Cause_and_Effect wrote: ↑Sat Nov 11, 2023 10:39 am
The actual data and observations should be seen as the criteria by which spiritual teachings on rebirth are contextualised and understood, not the reverse in my view.
There can be rebirth instantaneously or with an interval period as the being is in the gandabha state. It's a complex process well beyond our comprehension so these cases are all perfectly feasible from the Buddhist perspective.
Hi, Cause_and_Effect welcome to the forum!
Glad you are familiar with the works of the late Dr. Stevenson. As you might have noticed already, the departure from the traditional Buddhist model involves far more aspects than the mere interval of time from one existence to the next one. To give a few examples:
- The issue of the last thoughts before dying.
It is accepted by almost all Buddhist traditions that the last thoughts before dying can steer you towards a favorable or unfavorable rebirth based on whether your thoughts are virtuous or unvirtuous. Yet, among the cases examined in Dr. Stevenson’s books there is a great deal of instances where the previous personality suffered a very painful death (such as being burned alive), or was murdered or died by suicide or murder/ suicide or other types of situations where I would imagine it would be impossible for you to think Bambi thoughts and yet, the current personality got a human existence and generally lived his/her current life without much drama and trauma. In the Mahayana and Vajrayana traditions in particular, suicide is viewed as your guaranteed ticket to the lower realms of otherwise a very miserable existence; yet none of the cases involving suicide seem to reflect this view.
- The absence of any statistically significant correlation between the current personality’s social and economic status and the saintliness - as they call it- of the previous personality.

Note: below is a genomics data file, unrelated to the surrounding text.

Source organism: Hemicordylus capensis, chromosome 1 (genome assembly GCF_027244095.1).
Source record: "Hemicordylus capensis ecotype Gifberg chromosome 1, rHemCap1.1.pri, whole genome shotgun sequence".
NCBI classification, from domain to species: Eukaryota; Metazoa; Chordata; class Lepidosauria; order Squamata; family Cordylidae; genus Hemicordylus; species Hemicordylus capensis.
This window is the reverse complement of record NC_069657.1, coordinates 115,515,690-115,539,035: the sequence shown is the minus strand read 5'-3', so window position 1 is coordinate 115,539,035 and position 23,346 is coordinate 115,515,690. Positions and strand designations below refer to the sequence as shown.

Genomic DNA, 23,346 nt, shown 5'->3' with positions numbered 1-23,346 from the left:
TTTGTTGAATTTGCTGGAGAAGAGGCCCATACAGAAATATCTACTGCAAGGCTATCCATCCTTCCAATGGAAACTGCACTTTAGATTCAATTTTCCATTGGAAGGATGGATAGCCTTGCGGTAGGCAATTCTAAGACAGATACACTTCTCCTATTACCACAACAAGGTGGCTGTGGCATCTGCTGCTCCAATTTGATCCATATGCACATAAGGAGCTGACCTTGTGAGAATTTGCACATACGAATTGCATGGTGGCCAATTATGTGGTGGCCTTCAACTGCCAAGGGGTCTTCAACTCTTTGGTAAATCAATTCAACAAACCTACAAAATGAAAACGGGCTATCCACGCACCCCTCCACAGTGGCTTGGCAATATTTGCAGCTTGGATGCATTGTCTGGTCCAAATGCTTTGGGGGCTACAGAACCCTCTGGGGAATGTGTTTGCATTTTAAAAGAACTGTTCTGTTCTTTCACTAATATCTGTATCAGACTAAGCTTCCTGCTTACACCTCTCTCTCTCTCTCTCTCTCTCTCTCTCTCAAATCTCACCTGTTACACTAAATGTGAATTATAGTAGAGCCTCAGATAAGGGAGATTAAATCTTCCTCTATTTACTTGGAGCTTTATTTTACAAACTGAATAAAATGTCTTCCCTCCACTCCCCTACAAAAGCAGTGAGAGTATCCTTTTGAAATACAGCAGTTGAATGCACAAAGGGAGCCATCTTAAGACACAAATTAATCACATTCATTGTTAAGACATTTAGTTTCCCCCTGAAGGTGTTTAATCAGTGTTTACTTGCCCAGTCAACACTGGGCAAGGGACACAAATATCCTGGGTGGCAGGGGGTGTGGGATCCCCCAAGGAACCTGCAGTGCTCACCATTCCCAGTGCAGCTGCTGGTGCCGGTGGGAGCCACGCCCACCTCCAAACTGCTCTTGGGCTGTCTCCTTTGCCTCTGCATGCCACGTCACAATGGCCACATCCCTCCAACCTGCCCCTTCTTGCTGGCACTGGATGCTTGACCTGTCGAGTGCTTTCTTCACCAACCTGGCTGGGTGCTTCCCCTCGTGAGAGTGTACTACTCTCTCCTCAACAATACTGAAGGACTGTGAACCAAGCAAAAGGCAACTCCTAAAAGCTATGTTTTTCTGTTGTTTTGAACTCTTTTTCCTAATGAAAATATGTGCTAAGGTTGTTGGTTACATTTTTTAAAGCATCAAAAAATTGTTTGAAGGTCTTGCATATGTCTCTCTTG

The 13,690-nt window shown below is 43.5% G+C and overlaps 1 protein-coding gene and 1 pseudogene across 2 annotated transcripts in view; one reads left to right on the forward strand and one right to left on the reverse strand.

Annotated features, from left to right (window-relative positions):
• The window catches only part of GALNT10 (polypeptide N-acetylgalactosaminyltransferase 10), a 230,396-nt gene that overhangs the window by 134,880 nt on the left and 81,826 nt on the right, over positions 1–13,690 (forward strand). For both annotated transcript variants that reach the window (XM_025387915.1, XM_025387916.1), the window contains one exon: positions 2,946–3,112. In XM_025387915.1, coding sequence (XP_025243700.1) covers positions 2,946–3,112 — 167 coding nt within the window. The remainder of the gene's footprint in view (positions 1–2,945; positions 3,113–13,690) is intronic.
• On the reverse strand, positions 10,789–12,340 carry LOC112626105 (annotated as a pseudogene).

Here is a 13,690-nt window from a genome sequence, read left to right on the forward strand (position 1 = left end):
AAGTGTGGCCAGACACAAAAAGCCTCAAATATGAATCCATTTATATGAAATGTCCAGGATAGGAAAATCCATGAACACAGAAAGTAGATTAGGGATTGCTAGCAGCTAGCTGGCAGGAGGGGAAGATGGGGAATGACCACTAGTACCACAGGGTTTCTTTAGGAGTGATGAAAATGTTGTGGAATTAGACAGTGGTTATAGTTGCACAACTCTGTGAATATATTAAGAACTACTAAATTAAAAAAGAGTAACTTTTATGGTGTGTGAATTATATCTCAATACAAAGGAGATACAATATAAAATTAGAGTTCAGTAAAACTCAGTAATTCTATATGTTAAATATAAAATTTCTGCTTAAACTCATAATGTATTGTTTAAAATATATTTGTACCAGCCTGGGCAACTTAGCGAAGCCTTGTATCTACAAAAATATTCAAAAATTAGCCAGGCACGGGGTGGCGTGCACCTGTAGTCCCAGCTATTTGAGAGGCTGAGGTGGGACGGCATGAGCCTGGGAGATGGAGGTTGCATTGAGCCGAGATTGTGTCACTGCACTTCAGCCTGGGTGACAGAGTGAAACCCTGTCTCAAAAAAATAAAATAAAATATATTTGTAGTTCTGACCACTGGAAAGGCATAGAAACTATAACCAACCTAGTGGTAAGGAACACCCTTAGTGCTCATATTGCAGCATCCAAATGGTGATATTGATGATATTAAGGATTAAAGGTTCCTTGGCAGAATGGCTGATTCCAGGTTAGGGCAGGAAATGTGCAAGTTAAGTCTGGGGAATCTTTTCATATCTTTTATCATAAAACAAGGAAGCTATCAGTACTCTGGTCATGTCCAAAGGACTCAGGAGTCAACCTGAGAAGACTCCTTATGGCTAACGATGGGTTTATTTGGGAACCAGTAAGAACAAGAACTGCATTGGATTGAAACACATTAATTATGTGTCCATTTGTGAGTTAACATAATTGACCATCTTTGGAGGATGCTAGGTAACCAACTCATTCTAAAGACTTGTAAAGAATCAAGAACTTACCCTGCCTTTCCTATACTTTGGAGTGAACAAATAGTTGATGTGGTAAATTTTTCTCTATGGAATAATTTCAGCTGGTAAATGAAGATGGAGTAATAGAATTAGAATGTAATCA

Buddha taught that there is kamma that ripens here and now, kamma that ripens in the next life and kamma that ripens in the next future lives; yet there is no evidence pointing at the first two.
- The nature of the intermediate state.
At least in the Tibetan tradition the bardo state is understood to be a very unstable state of existence (one of the things which makes it a rather frightening experience), yet the picture that the subjects that recall the period between death and rebirth describe is far different.
- The degree of choice one has when reincarnating.
Traditionally it is understood that the gandabha or bardo being is helplessly carried by the karmic winds into its next existence but again, the subjects recalling the intermediate state, tell a different story. It looks like they got a bit of choice in selecting the circumstances of their next birth, some were given the option to choose between several pairs of potential parents and so on.
There are also other aspects diverging from the traditional Buddhist model but I am stopping here as I don’t want to make this post too long. I opened this thread hoping that there are other Dharma practitioners who took their time to study the works of Dr. Stevenson, Dr. Satwant Pasricha, Dr. Tucker and so on and wanted to discuss their findings in the context of traditional teachings. If there are such people here, I am sure they will bring up those aspects, too.
"You have to make the good out of the bad because that is all you have got to make it out of."
- Robert Penn Warren -